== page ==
‘O Light! May I never look on you again,
Revealed as I am, sinful in my begetting,
Sinful in marriage, sinful in shedding of blood!’
The legends surrounding the royal house of Thebes inspired Sophocles (496–406 BC) to create a powerful trilogy of mankind’s struggle against fate. King Oedipus tells of a man who brings pestilence to Thebes for crimes he does not realise he has committed, and then inflicts a brutal punishment upon himself. With profound insights into the human condition, it is a devastating portrayal of a ruler brought down by his own oath. Oedipus at Colonus provides a fitting conclusion to the life of the aged and blinded king, while Antigone depicts the fall of the next generation, through the conflict between a young woman ruled by her conscience and a king too confident in his own authority.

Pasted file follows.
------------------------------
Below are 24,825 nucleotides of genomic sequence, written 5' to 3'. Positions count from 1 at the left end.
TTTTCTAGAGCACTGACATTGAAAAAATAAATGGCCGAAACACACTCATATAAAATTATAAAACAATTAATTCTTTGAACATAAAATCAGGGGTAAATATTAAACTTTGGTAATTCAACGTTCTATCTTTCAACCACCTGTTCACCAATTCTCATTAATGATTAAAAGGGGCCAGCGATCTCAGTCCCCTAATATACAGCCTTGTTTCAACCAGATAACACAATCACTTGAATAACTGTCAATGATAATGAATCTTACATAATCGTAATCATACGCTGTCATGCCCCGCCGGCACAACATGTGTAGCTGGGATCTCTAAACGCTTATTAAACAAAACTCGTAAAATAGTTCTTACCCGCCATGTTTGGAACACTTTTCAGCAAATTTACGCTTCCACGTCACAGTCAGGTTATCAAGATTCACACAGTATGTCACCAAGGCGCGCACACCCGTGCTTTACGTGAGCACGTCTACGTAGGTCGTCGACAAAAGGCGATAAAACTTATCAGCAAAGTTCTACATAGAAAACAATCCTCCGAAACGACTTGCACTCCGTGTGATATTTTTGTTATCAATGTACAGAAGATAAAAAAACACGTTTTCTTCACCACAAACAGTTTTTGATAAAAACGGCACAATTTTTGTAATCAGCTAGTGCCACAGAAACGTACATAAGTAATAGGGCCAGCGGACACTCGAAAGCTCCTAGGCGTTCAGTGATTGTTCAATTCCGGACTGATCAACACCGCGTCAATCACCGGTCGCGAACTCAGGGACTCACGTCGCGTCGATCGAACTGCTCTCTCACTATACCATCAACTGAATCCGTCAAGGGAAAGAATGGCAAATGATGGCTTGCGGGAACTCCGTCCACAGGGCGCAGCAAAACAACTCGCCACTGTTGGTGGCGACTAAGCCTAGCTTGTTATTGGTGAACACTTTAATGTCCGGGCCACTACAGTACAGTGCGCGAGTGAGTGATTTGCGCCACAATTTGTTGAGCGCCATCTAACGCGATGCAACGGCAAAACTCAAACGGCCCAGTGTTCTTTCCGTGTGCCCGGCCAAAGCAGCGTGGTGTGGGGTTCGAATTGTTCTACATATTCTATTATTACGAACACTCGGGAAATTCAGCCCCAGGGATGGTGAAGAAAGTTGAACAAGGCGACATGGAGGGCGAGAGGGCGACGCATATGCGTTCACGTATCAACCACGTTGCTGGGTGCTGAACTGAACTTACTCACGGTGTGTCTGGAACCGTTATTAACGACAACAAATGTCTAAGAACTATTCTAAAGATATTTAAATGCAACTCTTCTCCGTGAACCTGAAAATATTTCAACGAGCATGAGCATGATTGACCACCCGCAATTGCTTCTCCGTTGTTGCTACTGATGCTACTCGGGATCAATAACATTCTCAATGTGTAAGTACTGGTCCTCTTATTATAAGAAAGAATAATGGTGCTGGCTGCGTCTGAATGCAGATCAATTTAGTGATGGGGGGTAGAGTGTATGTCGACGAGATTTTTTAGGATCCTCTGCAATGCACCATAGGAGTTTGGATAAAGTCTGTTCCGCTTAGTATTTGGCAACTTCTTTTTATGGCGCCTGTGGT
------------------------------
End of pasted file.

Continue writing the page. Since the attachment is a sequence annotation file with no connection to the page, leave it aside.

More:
E. F. Watling’s masterful translation is accompanied by an introduction, which examines the central themes of the plays, the role of the Chorus, and the traditions and staging of Greek tragedy.